In the north of Thailand, they're giving away cows, in rural Indonesia, it's chickens. Governments the world over are offering incentives to encourage reluctant people to get vaccinated for COVID-19.
Two towns in Southeast Asia are opting for livestock.
In the Thai district of Mae Chaem, 65-year-old Inkham Thongkham rolled up his sleeves for the shot - and won a weekly draw for live cattle.
"This is best gift ever from the district-chief officer and the the people who donated (the cattle)."
There are signs campaigns like this are working.
In its second week of the lucky draw prize, sign ups for vaccines jumped 50 percent.
Each cow is worth about $300 U.S. dollars, seemingly, too good to resist.
In Indonesia's Cipanas district in West Java, villagers can hear their rewards chirp nearby.
Here, anyone who gets a shot - gets a bird in exchange.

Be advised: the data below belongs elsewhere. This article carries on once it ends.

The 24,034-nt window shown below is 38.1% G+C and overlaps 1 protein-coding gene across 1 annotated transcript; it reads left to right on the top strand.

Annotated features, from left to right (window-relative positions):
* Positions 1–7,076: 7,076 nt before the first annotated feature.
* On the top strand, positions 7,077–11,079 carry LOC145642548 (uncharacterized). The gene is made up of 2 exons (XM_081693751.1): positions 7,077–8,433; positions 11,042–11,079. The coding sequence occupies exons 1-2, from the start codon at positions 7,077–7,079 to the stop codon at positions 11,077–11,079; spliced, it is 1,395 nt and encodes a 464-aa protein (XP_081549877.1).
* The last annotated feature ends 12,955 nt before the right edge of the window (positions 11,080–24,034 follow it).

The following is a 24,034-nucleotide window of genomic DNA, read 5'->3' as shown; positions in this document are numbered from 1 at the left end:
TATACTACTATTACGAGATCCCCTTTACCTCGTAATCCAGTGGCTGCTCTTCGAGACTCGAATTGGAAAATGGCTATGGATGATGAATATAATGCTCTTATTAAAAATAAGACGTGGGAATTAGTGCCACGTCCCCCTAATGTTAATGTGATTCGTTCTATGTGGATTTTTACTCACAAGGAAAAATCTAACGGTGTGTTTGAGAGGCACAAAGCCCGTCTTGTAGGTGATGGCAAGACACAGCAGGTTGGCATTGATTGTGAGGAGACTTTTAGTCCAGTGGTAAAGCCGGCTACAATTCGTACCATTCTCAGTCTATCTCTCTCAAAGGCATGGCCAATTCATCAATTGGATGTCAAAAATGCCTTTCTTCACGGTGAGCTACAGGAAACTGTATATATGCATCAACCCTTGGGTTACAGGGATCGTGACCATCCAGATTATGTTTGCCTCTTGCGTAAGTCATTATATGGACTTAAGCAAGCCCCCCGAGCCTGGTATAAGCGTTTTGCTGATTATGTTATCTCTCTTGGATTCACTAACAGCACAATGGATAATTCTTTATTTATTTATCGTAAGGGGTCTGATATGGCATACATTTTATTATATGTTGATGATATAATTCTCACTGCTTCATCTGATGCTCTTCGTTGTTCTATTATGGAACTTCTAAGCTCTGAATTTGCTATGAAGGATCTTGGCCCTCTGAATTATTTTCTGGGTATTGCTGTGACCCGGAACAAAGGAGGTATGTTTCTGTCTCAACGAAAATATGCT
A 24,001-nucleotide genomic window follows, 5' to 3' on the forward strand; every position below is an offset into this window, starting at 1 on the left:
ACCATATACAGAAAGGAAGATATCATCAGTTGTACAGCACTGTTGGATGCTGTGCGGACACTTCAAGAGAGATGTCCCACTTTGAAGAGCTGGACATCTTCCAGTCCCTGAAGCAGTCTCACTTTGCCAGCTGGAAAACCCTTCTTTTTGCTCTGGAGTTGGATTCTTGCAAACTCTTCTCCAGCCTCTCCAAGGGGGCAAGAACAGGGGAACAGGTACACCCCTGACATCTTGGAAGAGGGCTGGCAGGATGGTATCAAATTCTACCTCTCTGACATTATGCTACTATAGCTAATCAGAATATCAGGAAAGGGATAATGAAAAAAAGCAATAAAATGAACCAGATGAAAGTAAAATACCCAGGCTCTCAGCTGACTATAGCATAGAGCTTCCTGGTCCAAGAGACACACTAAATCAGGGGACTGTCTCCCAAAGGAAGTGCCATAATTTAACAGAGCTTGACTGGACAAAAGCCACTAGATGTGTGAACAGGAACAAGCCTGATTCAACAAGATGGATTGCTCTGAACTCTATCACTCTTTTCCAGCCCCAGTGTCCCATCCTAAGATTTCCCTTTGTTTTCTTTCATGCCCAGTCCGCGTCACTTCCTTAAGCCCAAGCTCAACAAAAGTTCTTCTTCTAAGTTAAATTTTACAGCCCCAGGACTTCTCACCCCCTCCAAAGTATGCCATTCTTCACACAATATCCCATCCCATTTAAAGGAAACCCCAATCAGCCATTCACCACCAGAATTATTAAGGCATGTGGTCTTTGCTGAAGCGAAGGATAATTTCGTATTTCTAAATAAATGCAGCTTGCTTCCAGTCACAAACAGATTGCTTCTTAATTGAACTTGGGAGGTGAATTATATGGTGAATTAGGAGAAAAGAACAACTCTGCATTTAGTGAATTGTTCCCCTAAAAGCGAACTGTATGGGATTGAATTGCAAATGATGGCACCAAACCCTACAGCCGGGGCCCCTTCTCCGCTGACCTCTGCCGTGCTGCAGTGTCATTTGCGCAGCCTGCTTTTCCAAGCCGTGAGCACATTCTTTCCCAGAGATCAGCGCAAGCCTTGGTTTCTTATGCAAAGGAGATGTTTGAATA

Sixty-seven year-old Asep Saepudin, said at first he was unsure about vaccine safety.
Myths that the vaccine weren't halal also made him hesitate.
"I was afraid that if I was vaccinated, I would die immediately. That was the main reason I was afraid. And I was also worried that this vaccine contained pork."
Officials in Cipanas say it's been a challenge to persuade older residents already afraid of the virus to get inoculated.
Data shows only 5 percent of Indonesians have been vaccinated - less than half the target it set for the end of this year.